No tracks went farther than the lake, so I broke trail across the lake and we ascended the Colchuck Glacier to the pass. The crevasses were all well filled in and we didn’t need to rope up. We entered the clouds on the upper glacier, and debated turning around at the pass because of the weather, but in the end continued up the mountain. Aaron led the way at first, then I took over to find the good route to the summit plateau. By 4:30pm I scrambled up the last section to the summit, and in the final 10 vertical feet I ascended above the clouds! It was amazingly undercast, with Mt Stuart and many other mountains visible to the west. The balanced rock of Sherpa Peak was particularly prominent passing in and out of the clouds.
We descended quickly, glissading down the glacier to reach Colchuck Lake by sunset. On the descent I unfortunately broke a snowshoe tip because another party had postholed in our path. We made it to the trailhead by 9pm, and skied back to the car soon afterwards. It was a long drive back to Seattle but we made it by 2am.
Cashmere Peak Attempt, February 6, 2016
Eric and Duncan
A rare sunny weekend was forecast, so Duncan and I left Seattle at 5am Saturday morning heading for the Enchantment area. We parked the truck on Icicle Creek road and started up gated forest service approach road at 9am. Duncan skinned up with skis, and I was snowshoeing with my skis strapped to my pack and ski boots inside. It made for a heavy pack, but would hopefully be worth it on the descent.
We left the road a few miles in, hiking on old ski tracks up the trail to Cashmere. We followed a valley southwest for a while, and left the ski tracks as we ascended slopes to Lake Caroline. It was 3pm by the time we hit the lake, and Cashmere Peak appeared to be an additional hour or more farther. We were a bit nervous to be backcountry skiing in the dark, and in hindsight should have gotten an earlier start. So, to ski back in the light we turned around at the lake and made it back to the truck by 7:30pm.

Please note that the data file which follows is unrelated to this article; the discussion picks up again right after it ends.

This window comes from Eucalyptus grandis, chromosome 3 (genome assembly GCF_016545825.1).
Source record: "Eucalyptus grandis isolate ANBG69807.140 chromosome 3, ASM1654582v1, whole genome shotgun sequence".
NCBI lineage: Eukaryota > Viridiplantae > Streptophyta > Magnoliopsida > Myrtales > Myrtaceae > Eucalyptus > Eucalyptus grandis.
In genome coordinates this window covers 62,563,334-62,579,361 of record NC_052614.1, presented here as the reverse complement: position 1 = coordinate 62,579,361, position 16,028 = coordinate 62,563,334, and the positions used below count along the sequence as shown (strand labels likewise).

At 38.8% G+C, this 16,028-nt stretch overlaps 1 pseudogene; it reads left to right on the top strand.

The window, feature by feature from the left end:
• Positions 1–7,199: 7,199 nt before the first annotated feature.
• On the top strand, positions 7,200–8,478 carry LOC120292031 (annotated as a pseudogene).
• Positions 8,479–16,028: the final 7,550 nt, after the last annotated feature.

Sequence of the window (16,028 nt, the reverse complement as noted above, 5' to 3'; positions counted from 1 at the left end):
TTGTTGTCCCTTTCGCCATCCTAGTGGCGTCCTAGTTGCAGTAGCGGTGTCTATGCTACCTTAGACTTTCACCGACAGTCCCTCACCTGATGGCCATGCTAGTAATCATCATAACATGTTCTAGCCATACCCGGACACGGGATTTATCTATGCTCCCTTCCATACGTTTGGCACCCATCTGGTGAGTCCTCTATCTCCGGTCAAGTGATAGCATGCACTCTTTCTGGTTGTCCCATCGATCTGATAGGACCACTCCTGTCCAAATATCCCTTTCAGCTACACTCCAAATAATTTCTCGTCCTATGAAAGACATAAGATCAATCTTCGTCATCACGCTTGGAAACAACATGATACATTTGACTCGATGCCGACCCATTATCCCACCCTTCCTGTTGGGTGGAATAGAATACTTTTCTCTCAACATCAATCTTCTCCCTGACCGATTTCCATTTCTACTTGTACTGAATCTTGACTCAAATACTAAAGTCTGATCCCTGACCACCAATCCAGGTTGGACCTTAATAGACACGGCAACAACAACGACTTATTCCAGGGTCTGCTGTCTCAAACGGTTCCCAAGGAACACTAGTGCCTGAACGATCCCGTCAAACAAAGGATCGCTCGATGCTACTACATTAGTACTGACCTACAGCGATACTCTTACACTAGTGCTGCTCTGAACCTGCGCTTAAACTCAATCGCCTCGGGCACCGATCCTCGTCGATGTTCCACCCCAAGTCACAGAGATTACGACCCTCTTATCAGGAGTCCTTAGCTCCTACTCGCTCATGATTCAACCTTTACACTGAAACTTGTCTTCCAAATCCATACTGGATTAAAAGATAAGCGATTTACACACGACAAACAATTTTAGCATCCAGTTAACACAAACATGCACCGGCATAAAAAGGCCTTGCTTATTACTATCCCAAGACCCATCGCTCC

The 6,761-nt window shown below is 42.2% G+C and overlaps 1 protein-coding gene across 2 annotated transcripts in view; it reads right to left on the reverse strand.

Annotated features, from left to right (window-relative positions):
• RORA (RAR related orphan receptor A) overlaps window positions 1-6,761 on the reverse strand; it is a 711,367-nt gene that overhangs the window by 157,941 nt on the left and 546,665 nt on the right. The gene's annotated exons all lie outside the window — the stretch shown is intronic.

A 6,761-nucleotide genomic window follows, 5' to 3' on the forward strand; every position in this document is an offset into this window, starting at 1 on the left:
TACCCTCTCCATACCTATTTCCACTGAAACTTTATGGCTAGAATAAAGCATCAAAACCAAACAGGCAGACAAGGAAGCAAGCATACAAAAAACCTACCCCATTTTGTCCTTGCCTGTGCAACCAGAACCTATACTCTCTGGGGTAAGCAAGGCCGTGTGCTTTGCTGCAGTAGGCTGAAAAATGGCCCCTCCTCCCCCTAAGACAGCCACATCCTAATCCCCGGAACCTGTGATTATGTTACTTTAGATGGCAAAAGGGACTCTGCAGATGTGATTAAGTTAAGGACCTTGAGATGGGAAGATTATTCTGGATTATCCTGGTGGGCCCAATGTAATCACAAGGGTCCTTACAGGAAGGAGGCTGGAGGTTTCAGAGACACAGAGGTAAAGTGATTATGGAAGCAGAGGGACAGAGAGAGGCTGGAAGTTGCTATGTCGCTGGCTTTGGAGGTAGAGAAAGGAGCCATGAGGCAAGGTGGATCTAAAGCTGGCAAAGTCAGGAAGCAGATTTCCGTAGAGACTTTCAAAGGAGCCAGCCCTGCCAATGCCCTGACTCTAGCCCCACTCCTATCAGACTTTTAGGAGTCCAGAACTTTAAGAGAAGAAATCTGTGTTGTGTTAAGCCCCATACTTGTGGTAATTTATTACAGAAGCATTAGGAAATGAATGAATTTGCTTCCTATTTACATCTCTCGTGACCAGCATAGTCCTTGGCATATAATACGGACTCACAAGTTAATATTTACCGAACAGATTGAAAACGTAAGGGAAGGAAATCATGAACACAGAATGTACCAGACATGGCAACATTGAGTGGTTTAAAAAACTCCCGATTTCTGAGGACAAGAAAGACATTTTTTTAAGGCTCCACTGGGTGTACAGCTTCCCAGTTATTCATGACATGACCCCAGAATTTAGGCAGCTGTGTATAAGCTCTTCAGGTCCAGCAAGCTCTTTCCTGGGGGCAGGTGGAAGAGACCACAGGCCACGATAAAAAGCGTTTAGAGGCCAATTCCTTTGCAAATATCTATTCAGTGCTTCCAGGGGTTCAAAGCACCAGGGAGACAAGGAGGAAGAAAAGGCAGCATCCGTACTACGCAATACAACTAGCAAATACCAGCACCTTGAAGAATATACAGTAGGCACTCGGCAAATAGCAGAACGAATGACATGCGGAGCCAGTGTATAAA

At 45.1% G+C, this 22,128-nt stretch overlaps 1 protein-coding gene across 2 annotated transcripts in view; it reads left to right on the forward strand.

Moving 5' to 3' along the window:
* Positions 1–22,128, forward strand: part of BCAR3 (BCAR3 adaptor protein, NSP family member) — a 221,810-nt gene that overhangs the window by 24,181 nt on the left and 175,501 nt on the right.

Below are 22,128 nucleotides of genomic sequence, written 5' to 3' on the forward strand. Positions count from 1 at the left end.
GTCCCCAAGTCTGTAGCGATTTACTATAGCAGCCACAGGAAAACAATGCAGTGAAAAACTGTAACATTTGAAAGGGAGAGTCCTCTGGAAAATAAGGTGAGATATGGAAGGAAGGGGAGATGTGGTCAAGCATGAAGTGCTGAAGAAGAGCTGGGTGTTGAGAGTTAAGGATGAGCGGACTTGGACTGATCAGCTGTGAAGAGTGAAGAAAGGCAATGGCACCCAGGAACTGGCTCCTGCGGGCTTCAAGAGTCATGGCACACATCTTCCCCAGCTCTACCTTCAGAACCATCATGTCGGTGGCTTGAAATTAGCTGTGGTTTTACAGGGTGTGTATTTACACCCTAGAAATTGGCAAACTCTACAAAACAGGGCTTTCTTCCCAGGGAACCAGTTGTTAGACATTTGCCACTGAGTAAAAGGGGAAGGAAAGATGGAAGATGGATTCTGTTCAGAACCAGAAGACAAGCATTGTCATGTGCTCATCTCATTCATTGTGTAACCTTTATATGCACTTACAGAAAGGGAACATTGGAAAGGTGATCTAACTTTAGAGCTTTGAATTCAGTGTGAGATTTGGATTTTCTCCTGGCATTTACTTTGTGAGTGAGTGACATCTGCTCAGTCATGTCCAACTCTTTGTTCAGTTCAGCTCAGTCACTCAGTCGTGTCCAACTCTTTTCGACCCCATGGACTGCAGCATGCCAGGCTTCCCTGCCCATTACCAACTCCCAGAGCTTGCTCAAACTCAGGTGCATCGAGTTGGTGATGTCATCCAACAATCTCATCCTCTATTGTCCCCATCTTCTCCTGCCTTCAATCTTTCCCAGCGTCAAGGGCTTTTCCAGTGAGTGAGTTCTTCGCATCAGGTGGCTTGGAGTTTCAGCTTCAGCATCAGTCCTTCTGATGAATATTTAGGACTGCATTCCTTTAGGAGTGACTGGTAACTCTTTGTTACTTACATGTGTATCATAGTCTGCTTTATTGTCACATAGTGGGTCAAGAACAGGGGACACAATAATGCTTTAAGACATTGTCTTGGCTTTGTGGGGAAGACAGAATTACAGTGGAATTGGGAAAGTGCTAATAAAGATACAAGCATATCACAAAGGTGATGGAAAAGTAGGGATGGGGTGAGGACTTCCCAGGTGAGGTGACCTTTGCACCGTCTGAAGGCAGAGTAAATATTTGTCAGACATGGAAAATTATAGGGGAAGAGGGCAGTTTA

Dirtybox Peak, January 30, 2016
I hiked solo up to Mailbox Peak on Saturday morning, then left the trail and continued east along the narrow rocky ridge. I had to downclimb in several places, then donned snowshoes for the quick ascent up Dirtybox Peak. The return trip offered some fun scrambling up the gendarmes on the ridge, before I rejoined the trail down mailbox peak.
Mount Teneriffe – January 15, 2016
I hiked up the trailhead at Little Si to link up with the Mt Si trail. Just below the summit of Mt Si I traversed east along the ridge, eventually cutting through some trees to the small exposed summit of Teneriffe. On the way back I tried to climb up the haystack to the summit of Mt Si but it was a bit too icy to do without a rope.
View from the summit.
On the summit, testing out Kapil’s Mishmi Takin jacket
Granite Mountain – January 10, 2016
Katie and Eric
We ascended the steep south face of Granite Mountain and were met with spectacular views of Rainier and Adams to the south. We descended the summer route to avoid the icy steep bits of the mountain.
Nearing the summit
Heading up the trail
Descending from the summit.